Tomorrow, Nov. 19, marks the 100th anniversary of the state lynching of Joe Hill, worker, revolutionary and fighter for the poor and oppressed in the United States.
Born Oct. 7, 1879 in Gavle Sweden as Joel Ammanuel Hagglund, he came to the US in the early 1900s and changed his name to Joe Hill. He worked various odd jobs, traveled the country on the freight trains, faced frequent unemployment and poverty, and joined the revolutionary union the Industrial Workers of the World. His greatest contribution was as a revolutionary songwriter, and many of his songs became famous, including “Preacher and Slave”, well known for its refrain:
“You will eat, by and by,
In that glorious land in the sky,
Work and pray,
Live on hay,
There’ll be pie in the sky, when you die.”
Today, with the influence of fundamentalist religion – from Christianity to Islam – around the world, and the promise of a better life after death as a reward for groveling before capitalist oppression, that song could not be more relevant.
Joe Hill was arrested for the murder of former policeman and grocer John G. Morrison. He had evidently been shot (non-fatally) in a fight with a rival for the attention of a young woman, but courageously and gallantly had refused to reveal the name of the young woman. The trial, typically, was a farce in which “witnesses” contradicted their earlier testimony. As he explained, “Owing to the prominence of Mr Morrison, there had to be a ‘goat’ [scapegoat] and the undersigned being, as they thought, a friendless tramp, a Swede, and worst of all, an IWW, had no right to live anyway, and was therefore duly selected to be ‘the goat’.”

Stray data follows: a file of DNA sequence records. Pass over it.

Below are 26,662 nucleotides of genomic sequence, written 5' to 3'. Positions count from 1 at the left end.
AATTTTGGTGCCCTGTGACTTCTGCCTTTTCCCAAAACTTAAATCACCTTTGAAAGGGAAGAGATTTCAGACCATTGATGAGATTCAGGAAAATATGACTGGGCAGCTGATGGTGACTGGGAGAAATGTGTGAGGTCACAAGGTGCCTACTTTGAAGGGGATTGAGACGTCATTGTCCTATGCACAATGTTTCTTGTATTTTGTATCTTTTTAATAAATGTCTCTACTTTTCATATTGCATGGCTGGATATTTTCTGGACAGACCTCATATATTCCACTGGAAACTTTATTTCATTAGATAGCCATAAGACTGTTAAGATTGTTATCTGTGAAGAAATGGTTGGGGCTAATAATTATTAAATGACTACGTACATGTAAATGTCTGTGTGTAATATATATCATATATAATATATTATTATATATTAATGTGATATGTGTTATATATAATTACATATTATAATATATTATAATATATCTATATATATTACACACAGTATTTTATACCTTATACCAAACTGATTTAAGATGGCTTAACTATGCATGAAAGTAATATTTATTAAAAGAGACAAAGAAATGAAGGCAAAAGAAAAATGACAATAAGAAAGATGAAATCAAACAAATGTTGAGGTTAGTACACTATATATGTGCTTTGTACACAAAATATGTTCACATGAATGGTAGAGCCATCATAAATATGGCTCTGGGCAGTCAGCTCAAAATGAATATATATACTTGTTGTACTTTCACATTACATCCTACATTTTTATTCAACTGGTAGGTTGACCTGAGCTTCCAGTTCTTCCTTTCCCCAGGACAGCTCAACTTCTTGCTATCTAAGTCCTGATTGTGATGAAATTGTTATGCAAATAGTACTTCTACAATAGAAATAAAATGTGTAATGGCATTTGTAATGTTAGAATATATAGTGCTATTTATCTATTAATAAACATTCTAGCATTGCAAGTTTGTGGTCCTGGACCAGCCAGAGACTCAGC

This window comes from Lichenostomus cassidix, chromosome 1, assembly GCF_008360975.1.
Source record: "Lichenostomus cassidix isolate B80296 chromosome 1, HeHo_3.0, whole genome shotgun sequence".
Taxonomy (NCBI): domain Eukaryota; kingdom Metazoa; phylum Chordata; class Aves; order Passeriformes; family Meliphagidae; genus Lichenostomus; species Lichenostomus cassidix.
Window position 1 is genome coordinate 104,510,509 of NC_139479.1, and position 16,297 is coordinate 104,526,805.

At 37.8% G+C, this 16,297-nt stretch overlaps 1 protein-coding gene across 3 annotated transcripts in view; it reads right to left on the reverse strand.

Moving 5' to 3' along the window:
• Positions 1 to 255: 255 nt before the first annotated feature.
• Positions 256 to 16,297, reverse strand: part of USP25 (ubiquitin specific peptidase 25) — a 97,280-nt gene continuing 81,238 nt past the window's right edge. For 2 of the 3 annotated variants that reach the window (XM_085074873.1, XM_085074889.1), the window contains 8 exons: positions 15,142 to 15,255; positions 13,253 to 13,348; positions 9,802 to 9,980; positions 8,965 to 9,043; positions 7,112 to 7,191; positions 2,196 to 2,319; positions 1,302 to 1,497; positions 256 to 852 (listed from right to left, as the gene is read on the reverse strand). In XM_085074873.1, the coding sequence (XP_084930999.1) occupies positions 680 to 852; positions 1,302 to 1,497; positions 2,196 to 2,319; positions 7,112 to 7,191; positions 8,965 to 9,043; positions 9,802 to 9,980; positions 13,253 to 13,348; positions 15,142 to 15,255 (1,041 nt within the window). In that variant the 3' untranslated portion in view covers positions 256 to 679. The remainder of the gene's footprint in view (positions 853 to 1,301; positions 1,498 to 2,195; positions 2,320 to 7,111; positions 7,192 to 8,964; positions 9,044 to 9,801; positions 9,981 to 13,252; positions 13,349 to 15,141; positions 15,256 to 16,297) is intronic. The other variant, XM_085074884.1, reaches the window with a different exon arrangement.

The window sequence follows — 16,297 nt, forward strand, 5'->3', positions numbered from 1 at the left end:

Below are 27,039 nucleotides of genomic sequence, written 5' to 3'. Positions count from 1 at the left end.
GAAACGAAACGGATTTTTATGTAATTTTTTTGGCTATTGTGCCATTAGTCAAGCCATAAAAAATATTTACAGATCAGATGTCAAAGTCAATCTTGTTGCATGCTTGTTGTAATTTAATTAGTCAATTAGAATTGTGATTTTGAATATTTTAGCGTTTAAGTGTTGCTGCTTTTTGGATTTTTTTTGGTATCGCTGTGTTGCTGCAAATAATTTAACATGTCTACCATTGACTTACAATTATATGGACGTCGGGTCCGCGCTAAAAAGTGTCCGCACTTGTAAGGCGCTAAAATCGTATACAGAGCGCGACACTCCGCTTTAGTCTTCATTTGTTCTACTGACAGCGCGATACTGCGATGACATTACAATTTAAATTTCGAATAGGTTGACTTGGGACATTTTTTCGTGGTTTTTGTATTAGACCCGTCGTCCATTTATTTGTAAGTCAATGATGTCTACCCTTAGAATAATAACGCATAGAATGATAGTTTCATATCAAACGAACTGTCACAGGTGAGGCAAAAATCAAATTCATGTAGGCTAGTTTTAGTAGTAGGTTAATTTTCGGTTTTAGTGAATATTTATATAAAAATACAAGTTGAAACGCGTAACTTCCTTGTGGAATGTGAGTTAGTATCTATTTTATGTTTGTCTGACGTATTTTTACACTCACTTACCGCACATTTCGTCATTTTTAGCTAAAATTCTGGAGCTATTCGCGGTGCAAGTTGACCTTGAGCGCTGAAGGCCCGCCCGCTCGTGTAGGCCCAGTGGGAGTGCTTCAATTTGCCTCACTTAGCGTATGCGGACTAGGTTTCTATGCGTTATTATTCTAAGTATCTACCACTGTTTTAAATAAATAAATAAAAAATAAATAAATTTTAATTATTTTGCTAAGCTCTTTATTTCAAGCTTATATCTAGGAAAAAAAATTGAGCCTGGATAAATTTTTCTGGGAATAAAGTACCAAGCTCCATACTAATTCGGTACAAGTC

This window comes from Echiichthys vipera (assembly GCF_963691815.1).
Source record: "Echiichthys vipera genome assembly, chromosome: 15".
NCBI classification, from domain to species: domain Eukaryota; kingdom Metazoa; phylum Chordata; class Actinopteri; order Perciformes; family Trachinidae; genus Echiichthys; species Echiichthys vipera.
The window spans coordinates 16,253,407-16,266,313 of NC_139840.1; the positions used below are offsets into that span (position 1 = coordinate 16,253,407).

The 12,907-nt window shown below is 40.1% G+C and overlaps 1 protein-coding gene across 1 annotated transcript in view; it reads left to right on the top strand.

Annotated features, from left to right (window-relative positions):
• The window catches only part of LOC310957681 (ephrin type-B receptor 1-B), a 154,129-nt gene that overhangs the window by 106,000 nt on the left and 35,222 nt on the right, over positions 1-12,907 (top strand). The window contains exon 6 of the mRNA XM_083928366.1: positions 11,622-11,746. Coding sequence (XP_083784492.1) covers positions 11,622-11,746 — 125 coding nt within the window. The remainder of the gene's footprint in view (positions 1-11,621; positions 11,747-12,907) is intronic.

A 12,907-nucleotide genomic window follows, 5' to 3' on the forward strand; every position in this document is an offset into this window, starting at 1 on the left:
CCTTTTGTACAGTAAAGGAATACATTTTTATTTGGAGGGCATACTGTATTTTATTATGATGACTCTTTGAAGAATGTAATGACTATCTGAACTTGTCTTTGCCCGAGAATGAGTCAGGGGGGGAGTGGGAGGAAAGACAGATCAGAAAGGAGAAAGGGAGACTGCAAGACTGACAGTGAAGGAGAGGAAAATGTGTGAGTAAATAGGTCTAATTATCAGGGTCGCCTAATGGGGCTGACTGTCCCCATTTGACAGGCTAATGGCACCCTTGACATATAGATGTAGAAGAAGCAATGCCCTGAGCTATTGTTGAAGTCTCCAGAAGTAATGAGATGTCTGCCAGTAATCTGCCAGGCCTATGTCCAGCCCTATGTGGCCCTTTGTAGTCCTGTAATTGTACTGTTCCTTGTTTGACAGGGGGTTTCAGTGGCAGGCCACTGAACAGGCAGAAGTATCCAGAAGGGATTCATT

On Nov. 19, 1915, Hill was placed before a firing squad. His last words were to tell the firing squad, “Fire — go ahead and fire!” But he left much more. He had written Big Bill Haywood (also a great IWW leader): “Goodbye Bill. I die like a true blue rebel. Don’t waste any time in mourning. Organize… Could you arrange to have my body hauled to the state line to be buried? I don’t want to be found dead in Utah.”
He also left a last will and testament:
My will is easy to decide,
For there is nothing to divide.
My kin don’t need to fuss and moan,
“Moss does not cling to rolling stone.”
My body? Oh, if I could choose
I would to ashes it reduce,
And let the merry breezes blow,
My dust to where some flowers grow.
Perhaps some fading flower then
Would come to life and bloom again.
This is my Last and final Will.
Good Luck to All of you.
But perhaps the greatest testament to Joe Hill is his legend in song.
Here is another great musician of the revolution, Paul Robeson, commemorating Joe Hill.